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We have a wireless authentication server (Windows 2003 SP2 with IAS). It is configured with a DigiCert certificate. The certificate chain looks like this:

Entrust.net Secure Server Certification Authority
  DigiCert High Assurance EV Root CA
    DigiCert High Assurance CA-3
      ourserver.ourdomain.com

When a Windows 7 client connects to the wireless for the first time, they get a warning about the certificate. It will look like this:

The server "ourserver.ourdomain.com" presented a valid certificate issued by "Entrust.net Secure Server Certification Authority", but "Entrust.net Secure Server Certification Authority" is not configured as a valid trust anchor for this profile.

That is not a big deal as it's supposed to be a one-off. But the root certificate it complains about is inconsistent. Half the time, they get this instead:

The server "ourserver.ourdomain.com" presented a valid certificate issued by "DigiCert High Assurance EV Root CA", but "DigiCert High Assurance EV Root CA" is not configured as a valid trust anchor for this profile.

The reason this is an issue is that it means the client is prompted a second time at some later point when they reconnect to the wireless network, where the connection seems to arbitrarily choose the "other" certificate in the chain as the missing anchor, rather than the first. The selection appears to be random.

To be clear, this has been reproduced where:

  • 2 Windows 7 laptops are in the same physical location (on same AP).
  • One, when initially configured, prompted with the Entrust root cert.
  • The other, when initially configured, prompted with the EV root cert.
  • Both were connecting to the same IAS server, which only has one certificate installed.

Any ideas as to the cause of this inconsistency, and how I can stop it?

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If you haven't done so already, I'd recommend going into the Windows Application and Services Logs and turning on the CAPI2 (certificate api log) and WLAN-AutoConfig. They're under Event Viewer->Application and Services Logs->Microsoft->Windows. Find the operational log and click "Enable Log". It will give you more detail. Also, are your IAS servers load balanced? –  Bob Mar 29 '11 at 23:06
    
Unfortunately it appears CAPI2 logging is only available in Windows 2008 and up - our IAS servers are 2003. Yes our IAS servers are load balanced. –  Neobyte Mar 30 '11 at 2:03
    
These logs can be enabled on the clients too, it might help you find if there was something odd with the certificate negotiations between the client and the server. (e.g. a wonky subject alternative name or something) –  Bob Apr 5 '11 at 23:15

3 Answers 3

up vote 1 down vote accepted

I had exactly this problem and solved it by downloading the DigiCert SSL Certificate Checker and running it on my IAS servers. The tool stated that one of the intermediary certificates, was incorrect and offered to install a new one. Looking at the certificate store, the tool installed a new DigiCert High Assurance CA-3, even though an apparently valid certificate was present. I checked the new certificate against the one it replaced, both had the same version number and expiry date, just a different serial number. Not sure what was wrong with the previous but it all worked with the new one.

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That awkward moment when your work colleague from two metres away answers your question, 11 months later. –  Neobyte Apr 2 '12 at 7:44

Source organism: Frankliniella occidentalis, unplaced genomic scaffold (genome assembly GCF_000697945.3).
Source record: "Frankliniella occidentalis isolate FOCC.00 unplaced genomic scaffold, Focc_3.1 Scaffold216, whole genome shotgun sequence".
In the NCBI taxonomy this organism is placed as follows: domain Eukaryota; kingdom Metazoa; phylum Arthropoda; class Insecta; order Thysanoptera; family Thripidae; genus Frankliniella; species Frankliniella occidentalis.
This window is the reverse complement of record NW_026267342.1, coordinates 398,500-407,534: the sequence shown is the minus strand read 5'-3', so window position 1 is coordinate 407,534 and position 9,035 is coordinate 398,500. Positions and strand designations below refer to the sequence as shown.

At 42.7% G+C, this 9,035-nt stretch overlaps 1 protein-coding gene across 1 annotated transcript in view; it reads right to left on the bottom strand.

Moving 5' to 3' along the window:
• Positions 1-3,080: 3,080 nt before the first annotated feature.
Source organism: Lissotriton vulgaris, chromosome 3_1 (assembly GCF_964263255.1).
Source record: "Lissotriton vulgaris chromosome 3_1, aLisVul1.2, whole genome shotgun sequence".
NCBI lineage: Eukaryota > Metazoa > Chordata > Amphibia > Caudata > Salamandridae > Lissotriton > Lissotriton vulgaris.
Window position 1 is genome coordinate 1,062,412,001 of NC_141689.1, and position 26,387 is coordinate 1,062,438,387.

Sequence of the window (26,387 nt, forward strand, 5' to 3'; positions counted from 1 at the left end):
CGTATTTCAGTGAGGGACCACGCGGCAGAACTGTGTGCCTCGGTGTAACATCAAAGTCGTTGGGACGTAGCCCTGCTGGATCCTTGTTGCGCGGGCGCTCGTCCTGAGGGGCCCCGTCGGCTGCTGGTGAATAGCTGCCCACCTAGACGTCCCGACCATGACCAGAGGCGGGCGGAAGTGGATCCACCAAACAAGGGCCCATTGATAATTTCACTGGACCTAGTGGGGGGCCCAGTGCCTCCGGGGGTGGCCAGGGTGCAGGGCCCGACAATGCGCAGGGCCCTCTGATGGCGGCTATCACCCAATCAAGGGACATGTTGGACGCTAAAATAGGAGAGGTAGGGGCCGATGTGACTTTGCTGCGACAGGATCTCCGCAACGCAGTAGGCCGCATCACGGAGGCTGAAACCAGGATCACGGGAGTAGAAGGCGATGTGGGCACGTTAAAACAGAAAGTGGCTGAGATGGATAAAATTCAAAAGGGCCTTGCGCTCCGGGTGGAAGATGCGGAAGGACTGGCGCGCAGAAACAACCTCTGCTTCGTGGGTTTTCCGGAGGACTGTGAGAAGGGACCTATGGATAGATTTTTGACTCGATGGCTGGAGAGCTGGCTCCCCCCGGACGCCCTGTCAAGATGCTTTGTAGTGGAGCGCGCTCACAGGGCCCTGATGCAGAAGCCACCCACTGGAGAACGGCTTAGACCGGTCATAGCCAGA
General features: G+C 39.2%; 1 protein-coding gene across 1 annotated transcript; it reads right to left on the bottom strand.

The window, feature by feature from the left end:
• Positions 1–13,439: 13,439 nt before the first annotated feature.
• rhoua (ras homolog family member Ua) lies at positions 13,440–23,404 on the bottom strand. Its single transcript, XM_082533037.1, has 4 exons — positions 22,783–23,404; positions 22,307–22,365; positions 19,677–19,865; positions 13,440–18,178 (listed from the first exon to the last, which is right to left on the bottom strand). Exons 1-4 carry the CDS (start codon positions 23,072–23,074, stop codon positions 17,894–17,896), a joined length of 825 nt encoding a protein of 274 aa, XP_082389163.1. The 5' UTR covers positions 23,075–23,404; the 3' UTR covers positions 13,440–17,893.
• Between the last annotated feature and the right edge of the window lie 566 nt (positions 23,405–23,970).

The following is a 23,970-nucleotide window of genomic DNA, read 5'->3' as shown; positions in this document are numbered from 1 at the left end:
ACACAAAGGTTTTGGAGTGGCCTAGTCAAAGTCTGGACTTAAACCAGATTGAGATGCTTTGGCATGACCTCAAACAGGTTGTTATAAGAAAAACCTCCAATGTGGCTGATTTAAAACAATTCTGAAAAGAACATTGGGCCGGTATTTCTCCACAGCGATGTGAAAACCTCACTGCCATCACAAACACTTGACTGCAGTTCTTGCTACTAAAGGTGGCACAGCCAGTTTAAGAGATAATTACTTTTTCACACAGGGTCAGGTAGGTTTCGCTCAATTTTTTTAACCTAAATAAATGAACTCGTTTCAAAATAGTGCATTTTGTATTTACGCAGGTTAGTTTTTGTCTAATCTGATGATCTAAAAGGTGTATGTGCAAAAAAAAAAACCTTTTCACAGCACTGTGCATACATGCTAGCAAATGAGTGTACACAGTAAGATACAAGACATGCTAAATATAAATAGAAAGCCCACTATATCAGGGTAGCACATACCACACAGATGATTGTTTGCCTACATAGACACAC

Try

First, Go to Control Panel > Network and Internet > Manage Wireless Networks.

Open the wireless network. Or, click the "Add" button to create a new network, then open it.

The Wireless Network Properties window appears. Click the Security tab.

Under "Choose a network authentication method", select "Microsoft: Smart Card or other certificate". I assume this is already selected.

Click the "Settings" button.

The "Smart Card or other Certificate Properties" window appears.

Here is the answer. Under the "Trusted Root Certification Authorities" list, you have to manually select the Root CA of your company. By default, these are all blank. That is why the warning message appears the first time if you do not select your company's Root CA. If you connect despite the warning, then your company's Root CA is now selected, and you no longer get the warning on subsequent connections. So, to avoid the warning, just select this box when you set up the network, before you connect for the first time.

If you do not see your company's Root CA here, that is likely due to the fact that by default, double clicking your certificate to install it probably puts it under the "Intermediate Certification Authorities" tab. You need to select the "Trusted Root Certification Authorities" tab instead. You can see where certificates go under: Internet Explorer > Internet Options > Content > Certificates

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1  
None of this answers my question, which is "why am I being prompted with inconsistent trust anchors". –  Neobyte Mar 30 '11 at 1:56

This is just a guess, but I think that both

  • "Entrust.net Secure Server Certification Authority"
  • "DigiCert High Assurance EV Root CA"

are installed as "Trusted Root Certificate Authorities".

When the "ourserver.ourdomain.com" certificate is checked against the trusted anchor profile, for some reason (probably due to a specific issue with the implementation), it will arbitrarily choose either as the root.

I think that removing "DigiCert High Assurance EV Root CA" from Trusted Root Certificate Authorities might resolve the issue. It's signed by the other one, so it will still verify ok.

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